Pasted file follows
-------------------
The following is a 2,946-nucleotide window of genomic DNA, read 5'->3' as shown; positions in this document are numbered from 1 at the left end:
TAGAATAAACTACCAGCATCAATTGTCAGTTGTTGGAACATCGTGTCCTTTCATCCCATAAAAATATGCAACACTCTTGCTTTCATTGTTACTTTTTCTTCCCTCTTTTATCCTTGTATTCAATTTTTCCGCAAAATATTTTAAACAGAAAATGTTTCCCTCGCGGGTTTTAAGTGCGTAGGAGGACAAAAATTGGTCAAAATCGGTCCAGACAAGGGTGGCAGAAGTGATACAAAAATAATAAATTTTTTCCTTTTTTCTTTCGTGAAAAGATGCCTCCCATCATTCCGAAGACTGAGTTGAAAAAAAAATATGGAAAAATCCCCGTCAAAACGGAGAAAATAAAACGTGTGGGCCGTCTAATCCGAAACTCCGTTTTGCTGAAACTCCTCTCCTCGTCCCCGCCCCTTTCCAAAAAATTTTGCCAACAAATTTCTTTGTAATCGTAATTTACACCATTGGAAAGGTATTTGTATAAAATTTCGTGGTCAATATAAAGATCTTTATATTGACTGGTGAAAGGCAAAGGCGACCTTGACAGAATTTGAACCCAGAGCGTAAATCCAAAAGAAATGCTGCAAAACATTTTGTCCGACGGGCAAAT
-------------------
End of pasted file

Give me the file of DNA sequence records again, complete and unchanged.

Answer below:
The following is a 2,946-nucleotide window of genomic DNA, read 5'->3' as shown; positions in this document are numbered from 1 at the left end:
TAGAATAAACTACCAGCATCAATTGTCAGTTGTTGGAACATCGTGTCCTTTCATCCCATAAAAATATGCAACACTCTTGCTTTCATTGTTACTTTTTCTTCCCTCTTTTATCCTTGTATTCAATTTTTCCGCAAAATATTTTAAACAGAAAATGTTTCCCTCGCGGGTTTTAAGTGCGTAGGAGGACAAAAATTGGTCAAAATCGGTCCAGACAAGGGTGGCAGAAGTGATACAAAAATAATAAATTTTTTCCTTTTTTCTTTCGTGAAAAGATGCCTCCCATCATTCCGAAGACTGAGTTGAAAAAAAAATATGGAAAAATCCCCGTCAAAACGGAGAAAATAAAACGTGTGGGCCGTCTAATCCGAAACTCCGTTTTGCTGAAACTCCTCTCCTCGTCCCCGCCCCTTTCCAAAAAATTTTGCCAACAAATTTCTTTGTAATCGTAATTTACACCATTGGAAAGGTATTTGTATAAAATTTCGTGGTCAATATAAAGATCTTTATATTGACTGGTGAAAGGCAAAGGCGACCTTGACAGAATTTGAACCCAGAGCGTAAATCCAAAAGAAATGCTGCAAAACATTTTGTCCGACGGGCAAAT